If you don’t feel like you’re making progress in your career, you have no one to blame but yourself. Perhaps you haven’t even thought about what you’re trying to accomplish, or what steps you need to take to get there. The best way to make steady progress? Make your own rules.

In this episode of The New Music Industry Podcast, I explain how you can set your own rules, and the benefits of doing so.

Download the PDF transcription

Podcast Highlights:

  • 00:14 – Making your own rules and taking charge
  • 01:05 – You are your harshest critic
  • 02:27 – When you make your own rules, it’s easy to make the game winnable
  • 03:59 – Control
  • 04:52 – Achieving builds your confidence
  • 05:04 – Have you made your own rules?

Transcription:

Playing your own gameThanks for joining me. Today I wanted to talk about making your own rules, because I think some people out there are discouraged by the progress they’re making or not making in their music careers.

And I think you would do well to remember that you’re in charge of that. Nobody else can tell you what you’re supposed to achieve or what your goals are supposed to be, or what you’re aiming for. Only you decide that.

For example, if you want to be signed to a record label, obviously, a win for you would mean getting a contract offer. But you could set your sights a lot lower if you wanted to. There’s nothing wrong with that. It’s up to you.

You can have small goals, and you can have big goals if that’s what you choose to do. And you must be the one measuring against your own rules that you’ve made to play the game.

My first point is that you are your harshest critic. When you put out a new product into the world, whether it’s an eBook, or a new single, EP, or album, you know everything that’s wrong with it because you were involved in the production process.

As a musician, you are your own harshest critic. Click To Tweet

Whether it was your guitar playing being a little bit out of time, your vocals being pitchy, or the drums not totally in sync with the rest of the band. But when your fans go and listen to it, they might not even notice some of those things.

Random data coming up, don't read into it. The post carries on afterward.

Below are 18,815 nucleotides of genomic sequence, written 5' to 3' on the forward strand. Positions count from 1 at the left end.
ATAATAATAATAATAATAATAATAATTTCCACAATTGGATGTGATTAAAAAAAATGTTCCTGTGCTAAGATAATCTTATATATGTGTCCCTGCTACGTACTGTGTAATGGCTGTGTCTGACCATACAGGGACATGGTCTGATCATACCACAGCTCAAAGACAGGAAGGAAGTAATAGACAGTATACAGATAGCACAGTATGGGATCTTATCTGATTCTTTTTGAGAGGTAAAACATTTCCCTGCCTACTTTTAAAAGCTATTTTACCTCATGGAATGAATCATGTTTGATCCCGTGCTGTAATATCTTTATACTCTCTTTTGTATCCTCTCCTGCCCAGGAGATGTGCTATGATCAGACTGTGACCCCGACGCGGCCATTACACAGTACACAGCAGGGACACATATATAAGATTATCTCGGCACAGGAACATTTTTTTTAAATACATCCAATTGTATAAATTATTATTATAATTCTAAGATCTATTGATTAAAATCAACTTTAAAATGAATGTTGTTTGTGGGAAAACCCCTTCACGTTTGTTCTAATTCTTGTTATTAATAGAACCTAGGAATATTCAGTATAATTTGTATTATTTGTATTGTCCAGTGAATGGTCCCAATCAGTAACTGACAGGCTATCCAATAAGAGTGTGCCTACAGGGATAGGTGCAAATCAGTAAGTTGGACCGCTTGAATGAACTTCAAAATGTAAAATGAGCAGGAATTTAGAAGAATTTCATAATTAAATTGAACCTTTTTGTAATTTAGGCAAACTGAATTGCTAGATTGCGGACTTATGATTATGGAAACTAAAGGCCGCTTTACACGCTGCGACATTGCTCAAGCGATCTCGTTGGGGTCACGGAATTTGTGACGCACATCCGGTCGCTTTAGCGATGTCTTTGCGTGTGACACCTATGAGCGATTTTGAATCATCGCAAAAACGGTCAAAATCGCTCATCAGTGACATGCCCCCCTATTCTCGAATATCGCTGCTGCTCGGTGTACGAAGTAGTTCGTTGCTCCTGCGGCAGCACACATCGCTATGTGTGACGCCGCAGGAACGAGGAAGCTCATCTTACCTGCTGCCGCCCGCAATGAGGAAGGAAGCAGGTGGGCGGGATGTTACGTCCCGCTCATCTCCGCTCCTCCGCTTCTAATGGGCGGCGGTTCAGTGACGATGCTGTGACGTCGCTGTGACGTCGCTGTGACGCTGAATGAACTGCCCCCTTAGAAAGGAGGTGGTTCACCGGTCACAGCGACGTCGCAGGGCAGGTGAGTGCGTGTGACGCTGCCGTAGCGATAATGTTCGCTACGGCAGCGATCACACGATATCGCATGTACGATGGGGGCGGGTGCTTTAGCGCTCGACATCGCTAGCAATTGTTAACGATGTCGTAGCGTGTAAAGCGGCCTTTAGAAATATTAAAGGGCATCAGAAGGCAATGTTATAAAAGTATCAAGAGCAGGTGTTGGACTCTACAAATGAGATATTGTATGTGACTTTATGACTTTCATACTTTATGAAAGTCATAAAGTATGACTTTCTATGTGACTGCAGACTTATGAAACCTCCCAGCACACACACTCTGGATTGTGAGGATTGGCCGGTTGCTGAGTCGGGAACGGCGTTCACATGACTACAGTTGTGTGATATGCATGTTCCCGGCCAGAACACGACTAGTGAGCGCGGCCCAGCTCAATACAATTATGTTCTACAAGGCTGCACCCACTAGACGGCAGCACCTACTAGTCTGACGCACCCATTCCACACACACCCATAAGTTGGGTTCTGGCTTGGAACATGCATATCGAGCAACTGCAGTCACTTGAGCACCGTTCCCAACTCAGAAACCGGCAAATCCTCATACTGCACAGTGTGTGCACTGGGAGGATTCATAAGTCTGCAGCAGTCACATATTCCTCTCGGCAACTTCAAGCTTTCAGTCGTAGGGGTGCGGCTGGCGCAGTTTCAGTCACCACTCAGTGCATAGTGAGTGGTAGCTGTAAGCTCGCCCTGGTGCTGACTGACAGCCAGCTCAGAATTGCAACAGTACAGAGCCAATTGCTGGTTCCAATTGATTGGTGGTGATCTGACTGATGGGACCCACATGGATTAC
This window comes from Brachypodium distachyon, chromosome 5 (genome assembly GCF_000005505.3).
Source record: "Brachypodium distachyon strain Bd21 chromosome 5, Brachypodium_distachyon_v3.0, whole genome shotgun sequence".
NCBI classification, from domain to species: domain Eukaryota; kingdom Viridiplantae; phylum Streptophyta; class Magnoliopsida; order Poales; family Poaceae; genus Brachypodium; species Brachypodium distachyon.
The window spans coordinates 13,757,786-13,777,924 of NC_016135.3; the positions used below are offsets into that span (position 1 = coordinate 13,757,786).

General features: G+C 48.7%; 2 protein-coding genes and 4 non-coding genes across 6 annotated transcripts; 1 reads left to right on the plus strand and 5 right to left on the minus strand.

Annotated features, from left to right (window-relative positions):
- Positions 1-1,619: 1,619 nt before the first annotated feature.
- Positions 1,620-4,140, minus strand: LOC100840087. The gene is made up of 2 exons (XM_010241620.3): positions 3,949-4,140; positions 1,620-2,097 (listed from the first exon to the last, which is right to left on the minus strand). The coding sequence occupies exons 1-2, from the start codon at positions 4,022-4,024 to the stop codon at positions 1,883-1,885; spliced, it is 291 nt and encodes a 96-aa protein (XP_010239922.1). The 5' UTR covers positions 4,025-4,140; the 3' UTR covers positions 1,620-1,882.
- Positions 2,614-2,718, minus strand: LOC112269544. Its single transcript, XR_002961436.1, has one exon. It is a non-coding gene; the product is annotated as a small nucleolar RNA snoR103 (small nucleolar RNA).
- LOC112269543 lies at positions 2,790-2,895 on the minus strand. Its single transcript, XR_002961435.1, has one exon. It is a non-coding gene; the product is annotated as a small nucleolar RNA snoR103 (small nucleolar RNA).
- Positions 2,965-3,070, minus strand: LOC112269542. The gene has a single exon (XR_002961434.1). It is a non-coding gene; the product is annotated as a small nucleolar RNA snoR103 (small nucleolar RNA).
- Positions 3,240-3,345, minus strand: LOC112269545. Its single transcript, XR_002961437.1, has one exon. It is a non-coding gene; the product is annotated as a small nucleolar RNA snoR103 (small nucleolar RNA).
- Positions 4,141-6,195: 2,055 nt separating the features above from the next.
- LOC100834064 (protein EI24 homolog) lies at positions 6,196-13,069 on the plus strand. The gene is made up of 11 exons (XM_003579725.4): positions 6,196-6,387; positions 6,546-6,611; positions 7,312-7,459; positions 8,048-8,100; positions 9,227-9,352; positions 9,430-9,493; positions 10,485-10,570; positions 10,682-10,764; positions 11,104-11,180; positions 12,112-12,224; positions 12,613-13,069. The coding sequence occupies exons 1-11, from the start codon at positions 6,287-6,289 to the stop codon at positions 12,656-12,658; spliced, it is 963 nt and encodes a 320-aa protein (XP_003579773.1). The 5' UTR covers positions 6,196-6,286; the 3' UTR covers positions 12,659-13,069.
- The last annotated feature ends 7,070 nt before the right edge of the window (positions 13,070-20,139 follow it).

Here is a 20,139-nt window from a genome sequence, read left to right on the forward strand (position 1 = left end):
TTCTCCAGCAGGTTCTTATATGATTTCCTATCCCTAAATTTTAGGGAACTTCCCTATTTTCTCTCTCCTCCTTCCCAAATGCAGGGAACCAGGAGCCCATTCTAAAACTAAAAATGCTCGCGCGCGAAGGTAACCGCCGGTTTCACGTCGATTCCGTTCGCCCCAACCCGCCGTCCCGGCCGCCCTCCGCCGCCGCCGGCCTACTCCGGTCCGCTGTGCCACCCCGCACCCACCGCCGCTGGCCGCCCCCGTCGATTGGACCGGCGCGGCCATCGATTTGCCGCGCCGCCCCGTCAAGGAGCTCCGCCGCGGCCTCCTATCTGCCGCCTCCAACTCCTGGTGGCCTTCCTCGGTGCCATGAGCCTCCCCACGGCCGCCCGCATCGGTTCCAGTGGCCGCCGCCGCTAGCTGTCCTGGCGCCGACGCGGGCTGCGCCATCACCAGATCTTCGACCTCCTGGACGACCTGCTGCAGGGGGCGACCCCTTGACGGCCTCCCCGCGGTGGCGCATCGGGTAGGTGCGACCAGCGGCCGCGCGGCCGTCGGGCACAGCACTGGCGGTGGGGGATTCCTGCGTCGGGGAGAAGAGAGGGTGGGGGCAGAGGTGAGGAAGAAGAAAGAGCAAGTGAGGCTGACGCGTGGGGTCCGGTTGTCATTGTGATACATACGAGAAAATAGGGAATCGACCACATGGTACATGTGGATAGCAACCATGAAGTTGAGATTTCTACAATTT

So, there’s no reason to point out to say, “Hey, on this track my guitar playing’s off.” You don’t need to tell them that. If they enjoyed the song, they enjoyed the song.

More often than not, if you go back and listen to some of the recordings that came from the 60s and 70s, there was a lot of live recording off the floor. And there are some amazing recordings from back then, but there are also many flaws. Some of them were even covered up by instruments. Even The Beatles had songs like that, sections where they played the wrong chord and they covered it up with a bunch of horns and things like that.

So, it’s just good to be aware that no one will be as harsh as you are. You are your worst critic.

Second, setting your own rules makes it easier for you to win, and success breeds success. So, when you begin working on something, and you complete it. That’s your first win. And then you put it out into the world, and that’s another win. And, as you achieve more, your confidence will increase, and you’ll get more done.

Setting your own rules makes it easier for you to win. Click To Tweet

I think setting your own rules enables you to increase your confidence continually over time, bit by bit, after every achievement and every win. That leads to momentum. Momentum leads to being more prolific and producing more, and creating more, and putting more out into the world. We want to encourage that success cycle to happen in our lives.

But if you set your goals too high and measure yourself against some of the most amazing people in the world, and you’re just getting started in your music career, or if you’re in year two or three right now, you can’t do what they did. It’s near impossible.

So, measuring yourself against some of the most accomplished musicians or music business people in the world is unfair to yourself. What we want to do is to get into that success cycle. Setting your own rules, making your own goals, and measuring yourself against those goals boosts your confidence and helps you achieve more.

Making your own rules also puts you in control. I’ve talked before about ownership. You should be in control of what you accomplish, especially as a musician or business owner. You should put those parameters in place as to what it means to be successful in what you do. No one else should be telling you what that is, should they? So, take some time to think about what success would mean to you.

And if you have huge goals, then put small goals in place that allow you to reach that next level. Put those stepping stones in place. And every time you hit one of those mile markers, you’ll realize you’ve progress in your career, and that will increase your confidence.

So, making your own rules, taking ownership of it, taking responsibility of your career, increases your confidence.

So, what are your thoughts on making your own rules? Have you already made your own rules for your music career or business? Let me know. Leave a comment below, and I’ll see you next time.

David Andrew Wiebe

David Andrew Wiebe

Founder & CEO at The Music Entrepreneur
David Andrew Wiebe has built an extensive career in songwriting, live performance, recording, session playing, production work, investing, and music instruction. In addition to helping musicians unlock their full potential, he also continues to maintain a performance schedule with Long Jon Lev and Adrenalize. If you'd like to be notified whenever the blog is updated, click here to subscribe.
David Andrew Wiebe

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